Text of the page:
Remember those in prison as if you were their fellow prisoners. Hebrews 13:3
A few of us go to the Quezon City jail every Thursday at 3:00 in the afternoon. How did I ever get myself into this situation? I feel I am the most unlikely person to serve there. Not only am I female(it is an all male prison),I can hardly talk in straight Filipino (the product of parents who came from different provinces and had different dialects, and therefore ending up speaking English).
It started when the son of one of our friends was sent to jail on drug charges. And then, in August, as part of our prayer community's activities, we started a time of reflection. The theme for the first week was "An Open Door! Walk through it! The following week's reflections were also so meaningful to me. And so, when an opportunity of a time slot for religious instruction in the jail was offered to us, how could I refuse that open door!? The fact that I was allowed to miss an afternoon's work every week to go there was enough of a sign for me.
On the first meeting, after someone gave a teaching, I just sat together with my husband when he led the small group sharing. Eventually, in the weeks ahead and with so few of us going regularly, I had to handle a group myself. At first, it felt so weird for me to lead a group of inmates in the small group discussions. Since I do not speak Filipino very well, I sometimes, even now, have to ask them in Filipino, "What is'______' in Filipino?" hoping one of them can translate for me.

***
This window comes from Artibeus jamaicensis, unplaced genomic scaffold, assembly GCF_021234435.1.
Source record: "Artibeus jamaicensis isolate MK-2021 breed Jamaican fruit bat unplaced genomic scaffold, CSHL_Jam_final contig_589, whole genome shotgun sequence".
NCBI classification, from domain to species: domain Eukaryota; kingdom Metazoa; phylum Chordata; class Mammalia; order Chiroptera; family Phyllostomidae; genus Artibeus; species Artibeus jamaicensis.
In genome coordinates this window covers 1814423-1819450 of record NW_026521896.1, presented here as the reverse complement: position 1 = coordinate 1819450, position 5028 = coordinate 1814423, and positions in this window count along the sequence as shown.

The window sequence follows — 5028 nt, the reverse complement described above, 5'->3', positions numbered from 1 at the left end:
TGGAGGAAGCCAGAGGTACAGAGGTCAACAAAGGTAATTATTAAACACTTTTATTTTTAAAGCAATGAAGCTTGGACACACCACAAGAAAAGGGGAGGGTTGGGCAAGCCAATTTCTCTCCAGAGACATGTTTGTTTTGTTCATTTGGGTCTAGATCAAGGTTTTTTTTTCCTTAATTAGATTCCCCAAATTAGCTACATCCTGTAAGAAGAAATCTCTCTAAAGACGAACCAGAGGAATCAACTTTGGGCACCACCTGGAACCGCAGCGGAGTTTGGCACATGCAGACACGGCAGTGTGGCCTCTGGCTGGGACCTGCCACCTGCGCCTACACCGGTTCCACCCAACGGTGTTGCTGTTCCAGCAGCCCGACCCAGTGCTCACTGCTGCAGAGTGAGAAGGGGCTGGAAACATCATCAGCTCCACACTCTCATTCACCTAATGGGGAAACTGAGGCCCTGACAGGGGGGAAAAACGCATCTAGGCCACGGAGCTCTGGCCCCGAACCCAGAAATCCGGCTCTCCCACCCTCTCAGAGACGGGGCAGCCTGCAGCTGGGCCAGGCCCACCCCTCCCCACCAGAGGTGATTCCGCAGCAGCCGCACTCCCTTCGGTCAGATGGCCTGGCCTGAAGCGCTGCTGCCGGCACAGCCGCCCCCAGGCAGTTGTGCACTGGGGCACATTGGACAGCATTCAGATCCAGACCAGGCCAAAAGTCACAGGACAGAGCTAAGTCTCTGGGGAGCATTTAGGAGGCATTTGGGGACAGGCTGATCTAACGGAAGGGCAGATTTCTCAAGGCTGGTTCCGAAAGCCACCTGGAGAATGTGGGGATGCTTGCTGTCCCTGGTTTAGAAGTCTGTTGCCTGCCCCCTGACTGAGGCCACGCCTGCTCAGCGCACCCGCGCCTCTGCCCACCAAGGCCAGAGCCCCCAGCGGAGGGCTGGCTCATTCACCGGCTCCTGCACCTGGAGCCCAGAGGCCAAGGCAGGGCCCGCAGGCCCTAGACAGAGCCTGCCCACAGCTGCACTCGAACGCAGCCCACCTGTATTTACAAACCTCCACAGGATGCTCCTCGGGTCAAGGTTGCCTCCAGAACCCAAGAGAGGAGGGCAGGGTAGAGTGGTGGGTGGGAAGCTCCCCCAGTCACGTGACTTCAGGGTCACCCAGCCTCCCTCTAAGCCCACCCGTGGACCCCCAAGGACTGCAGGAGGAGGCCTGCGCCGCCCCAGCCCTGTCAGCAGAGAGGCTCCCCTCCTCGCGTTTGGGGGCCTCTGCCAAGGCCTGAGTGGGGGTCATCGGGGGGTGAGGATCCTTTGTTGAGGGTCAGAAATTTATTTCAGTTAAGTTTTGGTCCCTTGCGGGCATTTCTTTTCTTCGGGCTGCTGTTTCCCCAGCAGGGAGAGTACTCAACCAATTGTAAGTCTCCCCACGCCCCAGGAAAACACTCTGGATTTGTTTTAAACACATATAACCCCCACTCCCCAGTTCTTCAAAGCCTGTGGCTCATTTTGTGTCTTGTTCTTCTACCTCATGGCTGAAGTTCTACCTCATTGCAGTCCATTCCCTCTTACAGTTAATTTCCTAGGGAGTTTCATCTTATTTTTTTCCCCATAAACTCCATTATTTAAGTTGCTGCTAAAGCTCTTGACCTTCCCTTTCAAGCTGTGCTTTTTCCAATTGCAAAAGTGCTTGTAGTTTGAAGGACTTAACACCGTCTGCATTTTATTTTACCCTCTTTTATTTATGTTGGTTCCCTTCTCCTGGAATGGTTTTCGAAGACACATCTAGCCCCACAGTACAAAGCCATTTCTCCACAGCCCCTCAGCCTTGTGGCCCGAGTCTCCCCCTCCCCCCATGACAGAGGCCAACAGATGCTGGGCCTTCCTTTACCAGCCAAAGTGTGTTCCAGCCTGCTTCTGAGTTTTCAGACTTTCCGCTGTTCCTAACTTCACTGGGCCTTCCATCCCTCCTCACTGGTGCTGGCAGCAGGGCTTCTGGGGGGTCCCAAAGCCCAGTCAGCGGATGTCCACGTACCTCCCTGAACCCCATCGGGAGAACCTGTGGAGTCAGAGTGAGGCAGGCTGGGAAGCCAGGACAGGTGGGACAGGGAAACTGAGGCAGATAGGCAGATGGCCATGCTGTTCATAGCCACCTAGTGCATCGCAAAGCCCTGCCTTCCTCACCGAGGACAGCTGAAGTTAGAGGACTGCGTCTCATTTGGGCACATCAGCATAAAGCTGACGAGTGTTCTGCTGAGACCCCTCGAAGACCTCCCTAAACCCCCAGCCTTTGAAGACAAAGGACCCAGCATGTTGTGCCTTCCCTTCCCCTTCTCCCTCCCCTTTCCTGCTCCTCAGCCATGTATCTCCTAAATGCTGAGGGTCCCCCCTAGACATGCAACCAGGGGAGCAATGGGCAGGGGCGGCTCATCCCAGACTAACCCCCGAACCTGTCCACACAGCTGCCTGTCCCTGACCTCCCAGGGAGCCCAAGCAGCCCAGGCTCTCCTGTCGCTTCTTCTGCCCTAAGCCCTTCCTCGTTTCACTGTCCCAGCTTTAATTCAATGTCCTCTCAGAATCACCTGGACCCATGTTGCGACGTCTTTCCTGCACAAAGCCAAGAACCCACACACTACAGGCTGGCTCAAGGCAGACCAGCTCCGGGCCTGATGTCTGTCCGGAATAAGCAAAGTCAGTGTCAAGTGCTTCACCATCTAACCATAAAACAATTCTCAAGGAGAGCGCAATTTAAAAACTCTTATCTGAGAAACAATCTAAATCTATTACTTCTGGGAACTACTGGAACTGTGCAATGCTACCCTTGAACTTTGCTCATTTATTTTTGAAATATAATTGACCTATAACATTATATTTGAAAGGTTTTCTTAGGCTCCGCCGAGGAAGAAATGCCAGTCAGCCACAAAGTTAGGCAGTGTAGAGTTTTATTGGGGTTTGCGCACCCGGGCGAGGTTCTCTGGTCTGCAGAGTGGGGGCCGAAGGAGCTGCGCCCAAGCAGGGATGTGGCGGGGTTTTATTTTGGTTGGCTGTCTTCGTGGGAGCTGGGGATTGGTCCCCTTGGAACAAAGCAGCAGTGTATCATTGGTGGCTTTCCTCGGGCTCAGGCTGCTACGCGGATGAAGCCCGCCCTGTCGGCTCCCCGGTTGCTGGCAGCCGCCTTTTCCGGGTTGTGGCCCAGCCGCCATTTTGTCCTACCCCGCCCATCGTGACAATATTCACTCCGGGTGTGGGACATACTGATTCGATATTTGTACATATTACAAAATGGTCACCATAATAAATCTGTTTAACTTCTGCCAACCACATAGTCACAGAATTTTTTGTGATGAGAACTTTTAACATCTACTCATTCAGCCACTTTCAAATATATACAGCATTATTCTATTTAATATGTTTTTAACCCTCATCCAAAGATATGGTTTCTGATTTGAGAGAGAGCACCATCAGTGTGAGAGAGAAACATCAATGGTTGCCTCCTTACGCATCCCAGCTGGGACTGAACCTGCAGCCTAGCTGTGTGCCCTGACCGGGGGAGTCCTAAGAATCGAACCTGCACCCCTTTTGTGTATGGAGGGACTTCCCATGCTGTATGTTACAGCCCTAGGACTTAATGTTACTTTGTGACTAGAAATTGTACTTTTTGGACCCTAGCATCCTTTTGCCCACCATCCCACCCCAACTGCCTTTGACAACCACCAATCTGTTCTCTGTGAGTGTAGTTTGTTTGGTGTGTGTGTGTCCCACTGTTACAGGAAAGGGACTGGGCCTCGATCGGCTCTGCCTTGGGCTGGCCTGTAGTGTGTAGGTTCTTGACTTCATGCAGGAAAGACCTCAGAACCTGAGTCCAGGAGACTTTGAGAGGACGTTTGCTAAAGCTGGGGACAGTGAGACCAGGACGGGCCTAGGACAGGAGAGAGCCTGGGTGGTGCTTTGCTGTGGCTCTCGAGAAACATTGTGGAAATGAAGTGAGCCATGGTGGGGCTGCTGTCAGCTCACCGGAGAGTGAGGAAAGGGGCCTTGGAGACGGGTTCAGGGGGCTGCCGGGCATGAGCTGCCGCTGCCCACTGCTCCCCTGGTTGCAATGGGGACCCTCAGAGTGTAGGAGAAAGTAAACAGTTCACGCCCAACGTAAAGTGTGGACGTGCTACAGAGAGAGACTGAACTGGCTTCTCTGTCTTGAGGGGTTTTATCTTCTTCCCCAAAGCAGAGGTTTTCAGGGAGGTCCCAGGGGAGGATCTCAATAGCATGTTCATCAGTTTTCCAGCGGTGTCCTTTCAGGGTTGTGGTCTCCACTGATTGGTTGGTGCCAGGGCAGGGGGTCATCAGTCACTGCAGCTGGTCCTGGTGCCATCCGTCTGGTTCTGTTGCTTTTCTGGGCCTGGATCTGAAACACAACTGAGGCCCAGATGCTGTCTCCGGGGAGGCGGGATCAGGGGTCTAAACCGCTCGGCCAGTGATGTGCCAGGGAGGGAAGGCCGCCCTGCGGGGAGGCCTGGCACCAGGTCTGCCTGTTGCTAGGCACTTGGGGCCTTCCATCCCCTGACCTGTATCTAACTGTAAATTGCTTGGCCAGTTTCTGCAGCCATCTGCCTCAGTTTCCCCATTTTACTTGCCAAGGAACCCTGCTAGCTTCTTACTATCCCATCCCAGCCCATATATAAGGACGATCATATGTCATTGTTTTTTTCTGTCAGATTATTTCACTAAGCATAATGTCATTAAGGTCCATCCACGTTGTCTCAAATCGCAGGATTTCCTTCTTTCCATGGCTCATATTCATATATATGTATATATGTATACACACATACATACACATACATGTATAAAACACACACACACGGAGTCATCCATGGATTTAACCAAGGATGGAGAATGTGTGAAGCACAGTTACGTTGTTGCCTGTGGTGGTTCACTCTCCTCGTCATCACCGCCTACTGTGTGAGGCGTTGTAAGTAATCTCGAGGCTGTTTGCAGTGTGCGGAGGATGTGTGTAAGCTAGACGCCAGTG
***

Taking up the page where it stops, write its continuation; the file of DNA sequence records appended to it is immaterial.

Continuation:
But God can use even the most unlikely person,and the more I go to the jail, the more I grow in love and compassion for the inmates. So now, I am comfortable to sit among a small group of inmates. Many of them are very young, young enough to be my sons. Many of them are innocent and waiting for their hearings, waiting in such distressing surroundings. The Quezon City Jail is unlike the prisons in the movies, with jail cells with bars and individual beds for each inmate. Since the jail is extremely overcrowded, many of them have no space to sleep, even sleeping one person to each stair step.
But,inspite of this, in the midst of the many men who are there, I have seen men wanting to accept Jesus and asking me how; I have seen teary eyed inmates listening to me share, and men who are just so glad to have someone - anyone, visit them there. I have heard them share how light and happy they felt after forgiving those who caused them to be in jail unjustly.
Indeed, it is a joy to see God working through this ministry and to visit Jesus in (what Mother Teresa calls) His distressing disguise. "I was in prison and you came to visit me." Matthew 25:36